I stood without looking at him, feeling exposed. I hadn’t brought anything to this class. I thought I had everything I needed in my head.
He waited in the sun. Kids streamed past in and out of a bathroom. All their noise seemed fuzzy and far away, behind glass.
I’d imagined what I’d do if I ever saw him again. Rush into his arms. Apologize for skipping out. Touch his face. Kiss him, kiss him.
Instead we stood with two feet of solid sunlight between us.
“Maise,” he said.
My head rose as if his voice had lifted it.
“Is that your real name?”
“I am so sorry.”
I wasn’t prepared for this. I’d expected anger. You lied to me. You ran off. “Why?” I said.
He only shook his head.
“I’m eighteen,” I said quickly. Darted a glance at the kids around us. No one seemed to see anything out of the ordinary—just a teacher talking to a student. “I was eighteen then, too. So—don’t, you know. Be sorry.”
“Are you okay?”
I think I’m starting to be. “Yeah.”
He rocked on his toes. It made him seem young. God, how old was he, anyway? I figured past his twenties, but I had no real fucking idea. Two feet of sunlight wasn’t enough to block out that suede smell, tame and subtle now, but unmistakable.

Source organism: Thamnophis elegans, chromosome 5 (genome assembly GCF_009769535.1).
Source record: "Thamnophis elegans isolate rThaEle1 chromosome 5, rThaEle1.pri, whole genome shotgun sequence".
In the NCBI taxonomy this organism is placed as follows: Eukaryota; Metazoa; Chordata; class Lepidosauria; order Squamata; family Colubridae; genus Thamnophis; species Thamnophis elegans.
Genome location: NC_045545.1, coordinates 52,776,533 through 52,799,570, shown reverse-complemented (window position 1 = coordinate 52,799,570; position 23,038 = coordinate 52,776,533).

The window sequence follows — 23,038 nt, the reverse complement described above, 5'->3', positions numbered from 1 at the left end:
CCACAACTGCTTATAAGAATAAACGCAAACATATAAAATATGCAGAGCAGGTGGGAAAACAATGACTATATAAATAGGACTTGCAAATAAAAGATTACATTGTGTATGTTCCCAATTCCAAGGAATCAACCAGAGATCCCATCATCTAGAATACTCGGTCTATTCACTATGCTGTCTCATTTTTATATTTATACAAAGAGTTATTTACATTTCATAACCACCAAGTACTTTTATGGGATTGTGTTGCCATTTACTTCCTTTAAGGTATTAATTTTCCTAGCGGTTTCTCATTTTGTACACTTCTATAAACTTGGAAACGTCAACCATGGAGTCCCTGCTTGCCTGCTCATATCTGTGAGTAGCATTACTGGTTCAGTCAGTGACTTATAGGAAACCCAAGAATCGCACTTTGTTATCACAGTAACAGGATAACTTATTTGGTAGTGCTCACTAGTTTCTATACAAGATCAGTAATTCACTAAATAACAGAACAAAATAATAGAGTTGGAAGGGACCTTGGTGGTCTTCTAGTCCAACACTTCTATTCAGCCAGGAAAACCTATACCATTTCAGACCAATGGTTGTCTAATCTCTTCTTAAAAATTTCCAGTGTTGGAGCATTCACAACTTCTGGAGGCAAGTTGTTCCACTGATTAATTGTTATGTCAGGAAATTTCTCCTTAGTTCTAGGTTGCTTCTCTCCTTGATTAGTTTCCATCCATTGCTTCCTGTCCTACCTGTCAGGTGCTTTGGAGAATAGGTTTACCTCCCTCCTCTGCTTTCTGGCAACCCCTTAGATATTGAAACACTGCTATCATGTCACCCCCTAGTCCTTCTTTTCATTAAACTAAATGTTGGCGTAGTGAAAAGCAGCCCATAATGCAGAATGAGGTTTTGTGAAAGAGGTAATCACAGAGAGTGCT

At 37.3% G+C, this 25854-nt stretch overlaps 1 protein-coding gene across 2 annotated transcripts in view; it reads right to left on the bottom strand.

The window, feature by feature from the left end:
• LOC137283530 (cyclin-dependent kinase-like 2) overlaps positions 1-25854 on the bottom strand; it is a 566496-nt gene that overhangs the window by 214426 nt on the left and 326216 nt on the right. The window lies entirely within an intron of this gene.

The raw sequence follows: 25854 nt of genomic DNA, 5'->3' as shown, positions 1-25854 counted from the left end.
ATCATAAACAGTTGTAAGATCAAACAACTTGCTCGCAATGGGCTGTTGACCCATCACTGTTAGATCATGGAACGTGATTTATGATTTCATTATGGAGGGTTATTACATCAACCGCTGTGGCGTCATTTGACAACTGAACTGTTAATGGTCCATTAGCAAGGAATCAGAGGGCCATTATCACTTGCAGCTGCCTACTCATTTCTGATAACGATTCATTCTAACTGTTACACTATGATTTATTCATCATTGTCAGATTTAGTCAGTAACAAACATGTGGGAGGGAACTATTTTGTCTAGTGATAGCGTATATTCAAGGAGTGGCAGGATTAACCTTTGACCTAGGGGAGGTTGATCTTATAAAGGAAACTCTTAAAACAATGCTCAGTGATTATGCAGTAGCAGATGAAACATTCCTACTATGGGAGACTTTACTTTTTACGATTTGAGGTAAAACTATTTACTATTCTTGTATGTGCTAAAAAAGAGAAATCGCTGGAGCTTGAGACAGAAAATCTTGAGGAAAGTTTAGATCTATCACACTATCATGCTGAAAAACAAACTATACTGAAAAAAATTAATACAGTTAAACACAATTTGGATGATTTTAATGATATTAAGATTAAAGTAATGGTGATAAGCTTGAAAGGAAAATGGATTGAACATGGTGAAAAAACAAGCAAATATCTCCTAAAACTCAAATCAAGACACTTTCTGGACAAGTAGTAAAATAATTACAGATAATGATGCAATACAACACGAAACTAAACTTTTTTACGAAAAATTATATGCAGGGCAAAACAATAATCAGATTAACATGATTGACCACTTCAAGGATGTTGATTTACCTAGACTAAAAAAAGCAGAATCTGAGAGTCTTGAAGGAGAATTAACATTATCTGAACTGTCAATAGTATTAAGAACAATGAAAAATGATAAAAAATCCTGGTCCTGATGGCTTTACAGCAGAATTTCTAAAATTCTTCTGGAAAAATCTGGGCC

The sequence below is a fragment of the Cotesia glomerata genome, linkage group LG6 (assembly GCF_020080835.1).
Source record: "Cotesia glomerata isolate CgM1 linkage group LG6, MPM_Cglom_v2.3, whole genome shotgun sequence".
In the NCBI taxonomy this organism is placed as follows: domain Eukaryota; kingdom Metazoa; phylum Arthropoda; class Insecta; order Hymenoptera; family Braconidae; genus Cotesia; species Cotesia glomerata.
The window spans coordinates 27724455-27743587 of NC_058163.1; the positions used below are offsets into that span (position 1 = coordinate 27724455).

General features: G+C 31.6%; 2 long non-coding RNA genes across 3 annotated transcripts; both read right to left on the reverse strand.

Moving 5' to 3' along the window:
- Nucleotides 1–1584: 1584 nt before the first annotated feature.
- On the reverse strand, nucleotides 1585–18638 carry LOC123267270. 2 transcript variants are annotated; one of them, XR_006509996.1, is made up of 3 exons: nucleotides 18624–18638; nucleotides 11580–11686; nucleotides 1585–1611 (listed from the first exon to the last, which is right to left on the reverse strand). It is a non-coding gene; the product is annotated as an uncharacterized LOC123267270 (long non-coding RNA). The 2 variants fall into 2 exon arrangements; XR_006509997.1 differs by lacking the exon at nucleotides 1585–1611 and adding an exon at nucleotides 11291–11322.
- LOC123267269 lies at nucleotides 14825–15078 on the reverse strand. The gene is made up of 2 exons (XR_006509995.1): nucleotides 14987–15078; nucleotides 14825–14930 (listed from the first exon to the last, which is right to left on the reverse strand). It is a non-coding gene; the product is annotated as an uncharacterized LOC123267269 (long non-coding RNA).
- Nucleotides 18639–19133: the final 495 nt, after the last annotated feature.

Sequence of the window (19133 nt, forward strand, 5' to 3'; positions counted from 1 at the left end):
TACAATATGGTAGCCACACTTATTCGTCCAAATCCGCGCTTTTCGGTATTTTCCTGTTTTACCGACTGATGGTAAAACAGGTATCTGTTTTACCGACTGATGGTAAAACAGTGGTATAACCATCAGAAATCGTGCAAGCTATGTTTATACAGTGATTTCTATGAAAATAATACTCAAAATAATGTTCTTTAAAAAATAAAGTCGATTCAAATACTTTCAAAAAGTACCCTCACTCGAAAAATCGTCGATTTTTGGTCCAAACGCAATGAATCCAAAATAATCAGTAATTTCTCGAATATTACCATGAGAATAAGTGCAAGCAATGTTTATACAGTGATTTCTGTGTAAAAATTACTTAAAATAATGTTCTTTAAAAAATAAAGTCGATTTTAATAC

“I don’t know what to do,” he said. “You tell me what you want. You can transfer to another class. Or I can—I can submit my resignation, right now. I’ll do it. Just give the word.”
He was talking crazy, and it made my heart expand like a balloon. You’re guilty, I thought. Flustered. You know this will be a disaster if we pretend like nothing happened. Because you still feel something.
The warning bell rang. One minute.
Evan didn’t move. His gaze focused unerringly on me.
“You didn’t do anything wrong,” I whispered, conscious of the emptying hall. “And I don’t want to transfer to another class.”
“Maise,” he said. Just my name.
“And I’m the one who’s sorry. I shouldn’t have left like that.”
Thirty seconds. Lockers slammed. Footsteps hurried.
“I don’t know if I can do this,” he said.
“It’ll be fine.” I swallowed every bit of spit in my mouth to add, “Mr. Wilke.”
We were staring at each other when the final bell rang. Together, we walked back into class.